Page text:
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Too much stuff? The self-storage industry keeps on growing

First it costs money to buy stuff, then it costs money to store it ....

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In the aftermath of Black Friday and Cyber Monday, as you contemplate all the gift-stuff you've bought to give away, the gift-stuff you're likely to receive in return, and where exactly you and your various gift-recipients are supposed to find room for it all, it's worth remembering that retailers aren't the only ones likely to make money off holiday shopping excess: self-storage companies are, too.

Bloomberg Businessweek noted that the number of self-storage units in America doubled from 1998 to 2012. According to the Self Storage Association, a non-profit trade organization for self-storage business owners, the industry made $24 billion in America last year. On average, a 10'x10' storage unit in the U.S. rented at $115 per month for a non-climate controlled unit, and $146 for climate-controlled.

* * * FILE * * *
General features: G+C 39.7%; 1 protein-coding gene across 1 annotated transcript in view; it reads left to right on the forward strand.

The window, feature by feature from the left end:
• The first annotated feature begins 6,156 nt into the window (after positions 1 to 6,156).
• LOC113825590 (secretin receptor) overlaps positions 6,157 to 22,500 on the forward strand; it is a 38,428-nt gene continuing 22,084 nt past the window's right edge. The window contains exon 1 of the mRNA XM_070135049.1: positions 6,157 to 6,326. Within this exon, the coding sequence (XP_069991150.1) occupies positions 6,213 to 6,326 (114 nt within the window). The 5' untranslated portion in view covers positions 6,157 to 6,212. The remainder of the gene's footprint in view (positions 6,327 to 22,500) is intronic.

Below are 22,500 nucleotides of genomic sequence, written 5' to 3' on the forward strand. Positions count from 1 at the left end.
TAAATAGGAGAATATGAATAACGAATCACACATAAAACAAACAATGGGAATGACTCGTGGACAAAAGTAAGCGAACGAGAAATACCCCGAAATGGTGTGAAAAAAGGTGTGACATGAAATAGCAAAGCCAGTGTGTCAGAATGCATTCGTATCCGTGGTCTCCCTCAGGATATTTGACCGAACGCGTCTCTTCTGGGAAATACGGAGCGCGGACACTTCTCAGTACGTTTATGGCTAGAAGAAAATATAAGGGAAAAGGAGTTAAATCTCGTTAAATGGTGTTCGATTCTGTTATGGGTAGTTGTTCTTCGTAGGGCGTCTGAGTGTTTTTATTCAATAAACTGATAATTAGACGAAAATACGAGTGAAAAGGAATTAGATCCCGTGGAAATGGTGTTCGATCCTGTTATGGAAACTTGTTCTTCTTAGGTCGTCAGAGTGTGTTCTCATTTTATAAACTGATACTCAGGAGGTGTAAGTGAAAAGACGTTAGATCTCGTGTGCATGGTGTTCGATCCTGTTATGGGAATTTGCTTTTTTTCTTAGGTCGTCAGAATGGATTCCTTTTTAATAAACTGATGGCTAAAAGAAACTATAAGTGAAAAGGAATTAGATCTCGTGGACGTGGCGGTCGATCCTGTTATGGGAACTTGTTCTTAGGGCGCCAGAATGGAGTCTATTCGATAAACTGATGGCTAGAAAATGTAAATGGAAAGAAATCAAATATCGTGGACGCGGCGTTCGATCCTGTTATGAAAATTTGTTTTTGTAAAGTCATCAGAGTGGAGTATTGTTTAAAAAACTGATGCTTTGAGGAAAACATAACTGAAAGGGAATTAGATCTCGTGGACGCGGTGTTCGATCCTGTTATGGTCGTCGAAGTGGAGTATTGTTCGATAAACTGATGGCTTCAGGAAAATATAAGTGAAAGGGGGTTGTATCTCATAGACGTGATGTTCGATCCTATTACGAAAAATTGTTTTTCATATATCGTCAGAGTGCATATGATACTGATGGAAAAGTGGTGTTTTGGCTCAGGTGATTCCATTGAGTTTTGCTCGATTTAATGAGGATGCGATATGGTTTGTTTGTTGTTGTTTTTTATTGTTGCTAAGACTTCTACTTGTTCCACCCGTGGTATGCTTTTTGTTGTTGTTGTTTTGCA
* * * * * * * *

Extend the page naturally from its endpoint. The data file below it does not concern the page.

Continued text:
Bloomberg quoted Ronald Havner, CEO of Public Storage, as saying most demand for storage units stems from what Havner calls the “four Ds” – death, divorce, disaster, dislocation. “People moving, people changing their lives in terms of death or divorce. Hurricanes, tornadoes upset people’s lives and require storage facilities.”

The four Ds surely explain some of the demand for self-storage units, but can't entirely explain why the number of storage units in the U.S. doubled in the past 14 years, when the four Ds did not.

Statistics aren't available to show how storage-unit rentals break down in terms of short-term versus long-term rentals – how many people rent a unit for a year or less, and what percentage of renters keep their storage units more or less permanently?

If you have too much stuff to fit it all in your home, sometimes that means you need a larger home or a storage unit – but sometimes, it just means you have too much stuff.

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